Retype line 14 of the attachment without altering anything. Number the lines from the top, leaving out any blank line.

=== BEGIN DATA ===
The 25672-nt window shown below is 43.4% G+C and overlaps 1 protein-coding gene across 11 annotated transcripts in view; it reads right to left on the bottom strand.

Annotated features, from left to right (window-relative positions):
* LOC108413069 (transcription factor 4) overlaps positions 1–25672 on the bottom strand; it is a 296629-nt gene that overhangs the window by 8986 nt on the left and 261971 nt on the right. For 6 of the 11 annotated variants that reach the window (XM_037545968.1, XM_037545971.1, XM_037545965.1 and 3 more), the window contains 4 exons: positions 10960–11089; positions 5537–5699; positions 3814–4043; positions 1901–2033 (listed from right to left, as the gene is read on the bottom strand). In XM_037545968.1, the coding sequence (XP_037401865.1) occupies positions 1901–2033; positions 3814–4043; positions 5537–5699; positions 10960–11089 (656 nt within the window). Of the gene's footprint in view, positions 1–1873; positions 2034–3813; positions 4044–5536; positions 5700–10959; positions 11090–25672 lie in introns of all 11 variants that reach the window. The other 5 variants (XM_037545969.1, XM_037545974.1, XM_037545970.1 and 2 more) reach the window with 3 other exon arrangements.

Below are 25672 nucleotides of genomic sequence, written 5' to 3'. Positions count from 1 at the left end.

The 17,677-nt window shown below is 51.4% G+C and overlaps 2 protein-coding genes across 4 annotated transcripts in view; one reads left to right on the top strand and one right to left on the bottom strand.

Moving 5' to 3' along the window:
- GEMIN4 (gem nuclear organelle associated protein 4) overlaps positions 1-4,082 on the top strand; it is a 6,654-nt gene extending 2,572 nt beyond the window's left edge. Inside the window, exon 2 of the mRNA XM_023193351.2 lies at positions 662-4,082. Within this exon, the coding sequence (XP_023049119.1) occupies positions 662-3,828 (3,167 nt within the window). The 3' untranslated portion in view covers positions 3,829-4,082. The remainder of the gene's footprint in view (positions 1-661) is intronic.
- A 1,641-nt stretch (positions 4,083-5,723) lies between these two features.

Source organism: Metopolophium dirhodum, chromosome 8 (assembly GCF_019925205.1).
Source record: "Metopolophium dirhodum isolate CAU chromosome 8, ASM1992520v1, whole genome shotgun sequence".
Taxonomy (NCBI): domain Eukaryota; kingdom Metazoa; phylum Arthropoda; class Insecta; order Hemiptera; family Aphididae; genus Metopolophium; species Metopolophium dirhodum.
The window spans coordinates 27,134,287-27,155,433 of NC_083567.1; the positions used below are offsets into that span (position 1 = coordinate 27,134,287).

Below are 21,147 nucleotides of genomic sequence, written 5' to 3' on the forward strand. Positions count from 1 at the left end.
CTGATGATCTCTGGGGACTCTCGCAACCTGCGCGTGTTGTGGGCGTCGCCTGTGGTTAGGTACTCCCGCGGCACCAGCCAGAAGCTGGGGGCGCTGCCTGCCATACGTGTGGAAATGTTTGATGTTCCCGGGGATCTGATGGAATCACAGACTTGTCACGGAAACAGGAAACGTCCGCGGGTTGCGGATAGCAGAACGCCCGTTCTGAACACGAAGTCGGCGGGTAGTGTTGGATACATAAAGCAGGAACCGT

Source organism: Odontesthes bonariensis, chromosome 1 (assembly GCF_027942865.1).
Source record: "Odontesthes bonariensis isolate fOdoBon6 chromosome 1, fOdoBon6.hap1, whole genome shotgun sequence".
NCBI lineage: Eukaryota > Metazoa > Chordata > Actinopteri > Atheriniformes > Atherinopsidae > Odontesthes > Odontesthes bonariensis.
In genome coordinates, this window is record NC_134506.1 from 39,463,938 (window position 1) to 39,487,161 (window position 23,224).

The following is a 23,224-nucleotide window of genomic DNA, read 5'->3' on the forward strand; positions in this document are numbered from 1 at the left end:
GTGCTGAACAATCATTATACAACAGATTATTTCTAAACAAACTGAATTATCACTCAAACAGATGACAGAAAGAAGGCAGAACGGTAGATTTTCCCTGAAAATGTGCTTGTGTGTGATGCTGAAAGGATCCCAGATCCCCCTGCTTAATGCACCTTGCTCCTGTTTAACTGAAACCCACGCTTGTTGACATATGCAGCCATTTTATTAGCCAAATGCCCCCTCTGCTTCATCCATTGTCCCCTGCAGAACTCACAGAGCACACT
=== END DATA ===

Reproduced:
CTGATGATCTCTGGGGACTCTCGCAACCTGCGCGTGTTGTGGGCGTCGCCTGTGGTTAGGTACTCCCGCGGCACCAGCCAGAAGCTGGGGGCGCTGCCTGCCATACGTGTGGAAATGTTTGATGTTCCCGGGGATCTGATGGAATCACAGACTTGTCACGGAAACAGGAAACGTCCGCGGGTTGCGGATAGCAGAACGCCCGTTCTGAACACGAAGTCGGCGGGTAGTGTTGGATACATAAAGCAGGAACCGT